The Quest for the text-adventure

By Gnome . January 24, 2007 . 3:22pm


London based Axe Software has just released it’s rather old fashioned Quest 4.0, an impressively powerful (mind you, I’ve only tried the demo version) text-adventure/interactive-fiction creation tool, that surprisingly lets you create … err… text-adventures and even get all weird with them, by adding graphics and sounds. Online multiplayer gaming and mouse support have also been added to the mix, as, according to Axe Software, this is obviously the best way to create games, learn the basic principles of programming, live in a modern high-tech age, be a master storyteller and cure herpes. Have a look, oh reader, simply by following this innocent little .


If, on the other hand, you prefer giving it some more thought before going out and clicking on stuff, I do suggest you try playing Douglas Adams’ Hitchhikers Guide to the Galaxy -an exquisite example of the genre- for free, reading a bit on text-adventure history and visiting a lovely Infocom archive. As for freeware game creators you could do worse than having a look at TADS, the Text Adventure Development System.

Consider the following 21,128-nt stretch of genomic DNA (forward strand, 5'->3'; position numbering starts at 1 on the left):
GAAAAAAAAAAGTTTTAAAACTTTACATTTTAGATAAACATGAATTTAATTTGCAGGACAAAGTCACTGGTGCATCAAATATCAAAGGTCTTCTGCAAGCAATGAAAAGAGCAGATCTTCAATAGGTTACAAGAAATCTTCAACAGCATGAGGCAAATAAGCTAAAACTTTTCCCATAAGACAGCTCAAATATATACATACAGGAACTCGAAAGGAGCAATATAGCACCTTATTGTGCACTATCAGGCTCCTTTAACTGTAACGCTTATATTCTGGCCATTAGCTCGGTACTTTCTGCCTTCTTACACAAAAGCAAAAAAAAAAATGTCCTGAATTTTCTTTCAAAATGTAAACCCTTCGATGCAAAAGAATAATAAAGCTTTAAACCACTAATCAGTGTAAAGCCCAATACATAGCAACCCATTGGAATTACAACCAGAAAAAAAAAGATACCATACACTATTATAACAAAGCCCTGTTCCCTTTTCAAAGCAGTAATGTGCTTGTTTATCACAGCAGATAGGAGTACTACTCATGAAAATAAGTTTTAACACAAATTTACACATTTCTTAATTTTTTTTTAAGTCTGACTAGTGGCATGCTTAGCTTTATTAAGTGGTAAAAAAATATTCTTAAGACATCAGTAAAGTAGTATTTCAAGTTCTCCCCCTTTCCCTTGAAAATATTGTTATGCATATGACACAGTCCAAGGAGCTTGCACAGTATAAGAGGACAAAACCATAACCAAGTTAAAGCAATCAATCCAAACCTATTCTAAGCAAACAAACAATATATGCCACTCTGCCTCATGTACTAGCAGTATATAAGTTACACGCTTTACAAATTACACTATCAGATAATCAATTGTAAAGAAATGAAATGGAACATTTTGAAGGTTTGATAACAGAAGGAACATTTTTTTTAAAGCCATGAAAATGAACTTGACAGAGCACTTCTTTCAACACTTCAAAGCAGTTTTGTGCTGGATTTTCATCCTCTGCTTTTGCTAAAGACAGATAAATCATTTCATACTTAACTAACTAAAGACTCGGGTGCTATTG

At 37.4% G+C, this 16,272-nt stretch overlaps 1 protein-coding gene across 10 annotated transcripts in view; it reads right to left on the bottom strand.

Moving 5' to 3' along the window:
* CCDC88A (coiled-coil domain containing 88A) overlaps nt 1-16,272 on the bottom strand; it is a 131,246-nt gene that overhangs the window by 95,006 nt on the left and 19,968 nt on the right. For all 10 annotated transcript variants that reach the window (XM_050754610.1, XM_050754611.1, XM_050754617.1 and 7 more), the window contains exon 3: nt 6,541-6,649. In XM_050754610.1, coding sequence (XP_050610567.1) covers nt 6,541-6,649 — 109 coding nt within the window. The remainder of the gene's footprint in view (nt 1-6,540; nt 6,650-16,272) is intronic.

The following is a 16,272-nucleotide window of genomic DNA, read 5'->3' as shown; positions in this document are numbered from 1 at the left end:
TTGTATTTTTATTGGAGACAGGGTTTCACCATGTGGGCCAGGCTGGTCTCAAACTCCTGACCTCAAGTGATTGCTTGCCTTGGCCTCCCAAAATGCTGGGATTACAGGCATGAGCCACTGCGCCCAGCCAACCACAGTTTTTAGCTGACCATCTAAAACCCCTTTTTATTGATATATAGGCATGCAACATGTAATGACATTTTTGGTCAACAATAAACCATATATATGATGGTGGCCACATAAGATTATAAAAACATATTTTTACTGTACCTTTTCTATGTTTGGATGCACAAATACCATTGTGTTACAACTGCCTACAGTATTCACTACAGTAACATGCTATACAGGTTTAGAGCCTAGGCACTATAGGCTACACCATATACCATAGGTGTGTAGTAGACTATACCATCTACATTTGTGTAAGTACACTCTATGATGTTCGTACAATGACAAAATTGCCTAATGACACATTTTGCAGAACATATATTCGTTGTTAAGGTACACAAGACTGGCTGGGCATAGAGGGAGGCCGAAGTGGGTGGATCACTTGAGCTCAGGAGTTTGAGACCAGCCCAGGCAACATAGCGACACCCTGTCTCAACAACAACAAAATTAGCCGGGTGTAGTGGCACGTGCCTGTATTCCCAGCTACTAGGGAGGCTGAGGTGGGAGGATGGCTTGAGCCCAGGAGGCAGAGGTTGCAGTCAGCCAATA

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  • ShadowMarth

    Did I read that right? A TOOL for making text adventures? All you need to make a text adventure is basic C programming skills… Well, whatever. I like text adventures.

  • Well, not everyone does know how to program in C you know…

  • Well, truth is not everyone is a C programmer…

  • Mig

    Hitchhikers Guide to the Galaxy is hardly an exquisite example of the genre. While the writing was very good, the puzzles were text book examples of bad illogical puzzle design that punished the player for the slightest error. A really good example of the genre would be the amazing infocom game “A Mind Forever Voyaging” or more recently the 90’s homebrew text adventures “Jigsaw”, “Curses” and “Photopia”.

  • Are you implying then that the Babel fish puzzle wasn’t the best puzzle to ever grace this planet? Hmm…. you might be a heretic… :)

    Besides, really, I do believe that both Infocom and Level 9 produced better games than most of the contemporary i-f ones I’ve tried (admittedly not many).


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